Despite its rejection of the entirety of Nationstar's arguments, the Court intimated that its holding may be limited to borrowers who can establish some or all of the following factors:

  1. The lender did not provide advance notice of its intention to change the locks;
  2. The property was not abandoned;
  3. The borrower's only means of entry and egress in the property were controlled, in any way, by the servicer; and/or
  4. The deed of trust provides that default, in itself, allows lender entry.

The majority's comment about alternative provisions based solely on default and potential limitation of its holding to the facts in Jordan is underscored by its answer to the second certified question, which declared that judicial receivership is not the only way for a lender to access post-default/pre-foreclosure property. In other words, the majority left open the possibility that a non-judicial entry, like the one in Jordan, could fall short of "possession" and thus not fall within the prohibition found in RCW 7.28.230(1). Perhaps the non-occurrence of one or more of the above factors would have been enough in Jordan.

The dissent portends potential limitations of the decision. There, Justice Stephens referenced Washington case law prohibiting the limitation of express contract terms in the name of public policy. Justice Stephens also disagreed with the majority's conflation of entry with possession to reach its conclusion. According to the dissent, Nationstar's right to "make reasonable entries upon and inspections of the properties" did not exclude the borrower from possession, and therefore did not constitute possession. Further, the dissent attacked the majority's resort to the Restatement and related areas of law to derive the meaning of "possession" because, according to Justice Stephens, those bodies of law only consider actual possession (and exclusion of the borrower) as opposed to the mutual possession Nationstar afforded to the borrower. Justice Stephens added that abandonment, which she thought was supported by the facts, was an exception to the general prohibition against a lender's pre-foreclosure possession of the property.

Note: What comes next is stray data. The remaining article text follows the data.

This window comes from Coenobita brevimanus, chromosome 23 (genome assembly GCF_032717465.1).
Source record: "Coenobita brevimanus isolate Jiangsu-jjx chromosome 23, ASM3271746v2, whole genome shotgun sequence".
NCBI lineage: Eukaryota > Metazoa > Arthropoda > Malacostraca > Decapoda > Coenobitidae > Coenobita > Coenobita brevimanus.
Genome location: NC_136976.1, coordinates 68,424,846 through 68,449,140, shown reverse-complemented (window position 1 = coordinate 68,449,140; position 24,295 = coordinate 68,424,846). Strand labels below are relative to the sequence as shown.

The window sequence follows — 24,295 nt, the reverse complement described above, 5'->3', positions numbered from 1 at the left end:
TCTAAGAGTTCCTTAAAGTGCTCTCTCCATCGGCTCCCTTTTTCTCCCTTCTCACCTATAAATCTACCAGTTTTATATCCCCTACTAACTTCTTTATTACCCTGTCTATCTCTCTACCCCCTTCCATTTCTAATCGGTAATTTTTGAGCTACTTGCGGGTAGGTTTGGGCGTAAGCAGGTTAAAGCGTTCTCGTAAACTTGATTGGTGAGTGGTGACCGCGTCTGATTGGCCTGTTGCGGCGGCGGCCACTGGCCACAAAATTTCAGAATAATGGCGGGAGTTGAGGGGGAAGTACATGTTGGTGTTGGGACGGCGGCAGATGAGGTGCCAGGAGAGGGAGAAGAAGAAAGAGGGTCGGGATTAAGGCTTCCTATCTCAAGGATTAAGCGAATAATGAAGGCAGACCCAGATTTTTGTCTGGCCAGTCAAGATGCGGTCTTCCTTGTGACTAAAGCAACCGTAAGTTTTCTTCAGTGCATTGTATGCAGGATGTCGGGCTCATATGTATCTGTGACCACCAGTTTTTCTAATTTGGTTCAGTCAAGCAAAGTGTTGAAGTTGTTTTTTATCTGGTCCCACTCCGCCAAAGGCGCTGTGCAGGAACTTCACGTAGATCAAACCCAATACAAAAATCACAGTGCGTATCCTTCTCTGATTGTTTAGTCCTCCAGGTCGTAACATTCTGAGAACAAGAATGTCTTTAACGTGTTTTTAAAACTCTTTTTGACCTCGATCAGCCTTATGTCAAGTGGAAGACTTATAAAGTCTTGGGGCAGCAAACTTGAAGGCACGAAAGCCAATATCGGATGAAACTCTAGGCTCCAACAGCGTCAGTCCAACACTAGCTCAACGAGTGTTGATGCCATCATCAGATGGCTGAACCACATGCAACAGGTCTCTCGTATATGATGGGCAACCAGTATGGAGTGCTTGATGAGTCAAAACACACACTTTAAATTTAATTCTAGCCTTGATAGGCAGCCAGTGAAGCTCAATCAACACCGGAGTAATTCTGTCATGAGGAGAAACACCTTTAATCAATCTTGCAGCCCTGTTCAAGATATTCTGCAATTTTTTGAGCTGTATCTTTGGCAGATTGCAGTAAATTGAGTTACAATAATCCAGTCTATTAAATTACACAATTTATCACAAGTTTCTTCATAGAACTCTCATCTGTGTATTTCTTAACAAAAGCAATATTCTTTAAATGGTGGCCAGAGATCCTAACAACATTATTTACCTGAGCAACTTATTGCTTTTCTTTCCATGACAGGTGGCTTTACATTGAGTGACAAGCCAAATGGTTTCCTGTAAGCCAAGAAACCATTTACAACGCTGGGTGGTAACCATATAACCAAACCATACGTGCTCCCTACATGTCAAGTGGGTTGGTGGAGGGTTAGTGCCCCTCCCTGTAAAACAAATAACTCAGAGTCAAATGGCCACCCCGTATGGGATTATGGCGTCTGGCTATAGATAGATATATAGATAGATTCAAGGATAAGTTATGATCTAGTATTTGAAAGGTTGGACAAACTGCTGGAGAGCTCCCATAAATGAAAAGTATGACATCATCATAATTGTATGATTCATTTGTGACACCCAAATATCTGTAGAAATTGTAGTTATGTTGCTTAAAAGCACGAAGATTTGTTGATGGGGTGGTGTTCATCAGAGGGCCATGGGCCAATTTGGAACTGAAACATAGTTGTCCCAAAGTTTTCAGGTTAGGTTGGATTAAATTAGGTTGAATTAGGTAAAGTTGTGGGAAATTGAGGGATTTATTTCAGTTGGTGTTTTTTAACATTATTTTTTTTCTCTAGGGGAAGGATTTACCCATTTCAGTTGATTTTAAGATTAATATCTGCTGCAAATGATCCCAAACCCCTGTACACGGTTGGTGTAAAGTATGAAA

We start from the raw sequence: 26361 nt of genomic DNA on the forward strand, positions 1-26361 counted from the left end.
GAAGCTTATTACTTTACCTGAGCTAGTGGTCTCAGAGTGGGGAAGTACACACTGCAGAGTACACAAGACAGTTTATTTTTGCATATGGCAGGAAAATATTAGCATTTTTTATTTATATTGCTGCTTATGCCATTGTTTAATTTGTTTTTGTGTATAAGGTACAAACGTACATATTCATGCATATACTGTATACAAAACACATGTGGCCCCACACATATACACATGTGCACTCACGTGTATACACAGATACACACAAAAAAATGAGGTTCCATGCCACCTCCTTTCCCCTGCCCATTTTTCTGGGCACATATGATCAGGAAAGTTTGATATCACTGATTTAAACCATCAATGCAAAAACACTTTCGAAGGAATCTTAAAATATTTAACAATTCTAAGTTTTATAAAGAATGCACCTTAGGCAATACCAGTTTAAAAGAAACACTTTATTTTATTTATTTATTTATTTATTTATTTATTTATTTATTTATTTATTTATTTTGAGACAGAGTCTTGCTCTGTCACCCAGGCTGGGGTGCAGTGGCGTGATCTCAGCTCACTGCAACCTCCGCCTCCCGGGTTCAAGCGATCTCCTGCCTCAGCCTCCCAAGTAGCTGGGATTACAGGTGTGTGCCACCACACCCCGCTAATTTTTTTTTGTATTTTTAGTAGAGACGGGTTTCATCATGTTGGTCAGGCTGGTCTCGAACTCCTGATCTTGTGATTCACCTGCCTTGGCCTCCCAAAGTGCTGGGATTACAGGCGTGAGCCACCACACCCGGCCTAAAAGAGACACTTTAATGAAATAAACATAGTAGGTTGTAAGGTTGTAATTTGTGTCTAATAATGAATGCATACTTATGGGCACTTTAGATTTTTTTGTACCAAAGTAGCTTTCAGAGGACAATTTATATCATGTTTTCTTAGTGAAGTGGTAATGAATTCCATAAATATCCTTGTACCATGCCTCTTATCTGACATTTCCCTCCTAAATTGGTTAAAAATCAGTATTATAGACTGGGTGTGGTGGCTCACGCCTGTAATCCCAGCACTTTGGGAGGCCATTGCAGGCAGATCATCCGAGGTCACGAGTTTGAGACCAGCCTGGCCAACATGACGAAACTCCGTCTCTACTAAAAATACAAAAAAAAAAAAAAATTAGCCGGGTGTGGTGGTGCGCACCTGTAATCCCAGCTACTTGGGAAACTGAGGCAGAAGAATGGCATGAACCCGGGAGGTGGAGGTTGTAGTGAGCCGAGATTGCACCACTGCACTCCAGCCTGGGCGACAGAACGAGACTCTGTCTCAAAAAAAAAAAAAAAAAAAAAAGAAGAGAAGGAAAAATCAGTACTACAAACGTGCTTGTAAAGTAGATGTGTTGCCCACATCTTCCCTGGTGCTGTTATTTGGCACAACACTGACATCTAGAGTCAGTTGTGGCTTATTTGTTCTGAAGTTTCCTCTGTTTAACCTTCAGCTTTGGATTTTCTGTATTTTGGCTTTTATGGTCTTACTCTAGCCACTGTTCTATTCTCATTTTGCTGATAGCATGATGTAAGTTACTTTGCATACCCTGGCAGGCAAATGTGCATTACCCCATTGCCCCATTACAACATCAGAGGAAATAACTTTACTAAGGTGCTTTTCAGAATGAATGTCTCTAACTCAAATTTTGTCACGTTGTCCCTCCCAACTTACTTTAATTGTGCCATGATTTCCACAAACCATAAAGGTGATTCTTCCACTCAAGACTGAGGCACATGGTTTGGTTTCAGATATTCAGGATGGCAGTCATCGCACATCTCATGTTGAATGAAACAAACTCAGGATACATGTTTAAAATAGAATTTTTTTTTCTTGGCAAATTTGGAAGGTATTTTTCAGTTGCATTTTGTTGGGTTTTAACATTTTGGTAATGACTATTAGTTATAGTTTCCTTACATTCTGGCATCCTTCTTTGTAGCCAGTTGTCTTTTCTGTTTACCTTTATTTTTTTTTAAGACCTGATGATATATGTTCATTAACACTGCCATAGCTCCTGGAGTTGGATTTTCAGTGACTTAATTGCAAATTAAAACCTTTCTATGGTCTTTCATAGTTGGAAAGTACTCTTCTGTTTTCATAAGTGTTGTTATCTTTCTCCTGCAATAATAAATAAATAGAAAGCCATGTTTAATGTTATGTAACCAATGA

The decision in Jordan calls for servicers to adopt a more cautious approach to preserving post-default/pre-foreclosure properties in Washington, and possibly in other states that may have similar statutes. Servicers and lienholders should consider the following:

  1. Analysis of deed of trust and mortgage forms to determine whether property entry/preservation provisions require investigation, notice, and abandonment;
  2. Increased investigation and confirmation efforts (i.e. additional door knocks and property inspections, postings, letters, email and phone calls etc.) to confirm abandonment prior to entry to secure premises;
  3. Advance notice of the servicer's intention to enter the property to change locks.

Owners and servicers should also be aware of the following:

  1. Consumer groups and borrowers in other states have applauded Jordan, so servicers and lienholders in other states may face challenges and follow-on class action lawsuits similar to Jordan; and
  2. Additional disclosures about the risks of securing and maintaining abandoned properties should be considered for securitizations involving properties in the state of Washington.

We look forward to discussing the case and any questions you may have regarding these issues.

The content of this article is intended to provide a general guide to the subject matter. Specialist advice should be sought about your specific circumstances.